(CNN) -When Chelsie Shellhas saw a tall young man slip into a storage locker and shut the door behind him one evening this week, it just looked wrong. She dialed 911.
Her instincts were right: Behind the door were bomb-making materials, police in Wacesa, Minnesota, said Thursday. Her call thwarted a cunningly planned gun and bomb attack at a school, they say.
John David LaDue, 17, was looking to carry it out in the coming weeks, police said in an official statement.
After Shellhas' call on Tuesday, officers arrived at the storage park to find LaDue among an assortment of gunpowder, pyrotechnic chemicals, ball bearings and a pressure cooker, police said.
CNN does not usually publish the names of minors charged with crimes but is naming LaDue in this case, because his name has been widely reported in his community.
Police locked up the storage bay and took LaDue in for a voluntary interview. He shared a macabre plan, police said.
His tale and recovered evidence resulted in charges of four counts of attempted murder, six counts of explosives possessions and related property damage charges.
He is being charged as a juvenile, said prosecutor Brenda Miller.
Alleged plan: Kill the family first
First, LaDue was planning to kill his father, mother and sister, police said.
He was particularly close to his sister, their music tutor said. Ryan Lano gave LaDue guitar lessons for four years. "He would almost always come in with his sister, who played the drums," he said.
After their slayings, the teen, who idealized the Columbine school shooters, allegedly wanted to set a fire.
The arson, however, would only be a diversion to tie up emergency responders while he carried out the main plot at the school, police said.
He'd planned to set off "numerous bombs" during the lunch hour at Waseca Junior/Senior High School, then kill the school resource officer, police said.
Then he'd unleash gunfire on students until police officers arrived, allegedly planning to let them kill him.
Armed to the teeth
The teen's cache in the storage locker contained just pieces of the puzzle.
Police got a search warrant and at 10:30 p.m. arrived at LaDue's home, where he lived with his family.
Behind that door lay finished bombs, "numerous guns" and ammunition, police say. And they found LaDue's neatly laid plan journaled onto paper.
A bomb squad removed all recovered explosives and destroyed them by controlled detonation at a local airport.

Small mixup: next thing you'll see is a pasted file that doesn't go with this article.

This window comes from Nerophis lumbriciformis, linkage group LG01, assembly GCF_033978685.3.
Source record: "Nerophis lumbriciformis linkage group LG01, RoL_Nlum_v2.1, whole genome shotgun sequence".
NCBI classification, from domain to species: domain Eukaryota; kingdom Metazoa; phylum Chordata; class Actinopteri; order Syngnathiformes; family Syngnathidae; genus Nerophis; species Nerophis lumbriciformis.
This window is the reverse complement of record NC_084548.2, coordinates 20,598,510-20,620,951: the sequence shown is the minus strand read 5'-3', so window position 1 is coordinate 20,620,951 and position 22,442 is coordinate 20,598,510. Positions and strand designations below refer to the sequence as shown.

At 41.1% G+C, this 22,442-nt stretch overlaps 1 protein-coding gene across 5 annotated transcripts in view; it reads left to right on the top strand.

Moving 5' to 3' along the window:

Seemed up to no good
Shellhas and others in her building first saw a young man in their backyard, Shellhas' cousin Katy Harty told CNN's Brooke Baldwin.
As they watched him fiddle with the storage unit for about 10 minutes, they thought perhaps he was trying to break in, Harty said.
Shellhas picked up the phone, and 10 minutes later, police were taking LaDue in. His alleged plan hit frighteningly close to home.
Harty's younger brother is a senior at the targeted school. Her cousin is a freshman there.
"It's scary; we're both, like, really glad that we did call and didn't just shrug it off," she said.
'Liked' guns, dark entertainment
If his Facebook page is any indicator, LaDue is partial to the dark side, and he "likes" assault rifles: the AK-101, Heckler & Koch SL8 and Steyr TMP.
In a photo, he can be seen picking an electric guitar with a skull on its shoulder strap; his preferred bands -- more than 190 of them in total -- are predominantly heavy metal.
His taste in movies is dominated by blood, gore, combat and fisticuffs. His favorite authors are Stephen King and a more traditional master of literary darkness, Edgar Allen Poe.
LaDue also seems to like to hunt. His avatar is a picture of himself in hunter's orange, posing with a slain deer with a rifle draped over it.
It was not immediately clear Thursday whether LaDue had retained an attorney.
His mother preferred not to give a statement but told CNN before hanging up the phone: "Our family is dealing with a lot of grief."
LaDue, 17, was in juvenile detention Friday and has made death threats to facility staff, a prosecutor said.
A lucky calendar this year may have prevented him from hatching his plan already.
He had wanted to carry it out on April 20, the 15th anniversary of the mass shooting at Columbine High School in Colorado. But the date fell on Easter week this year, when school was out.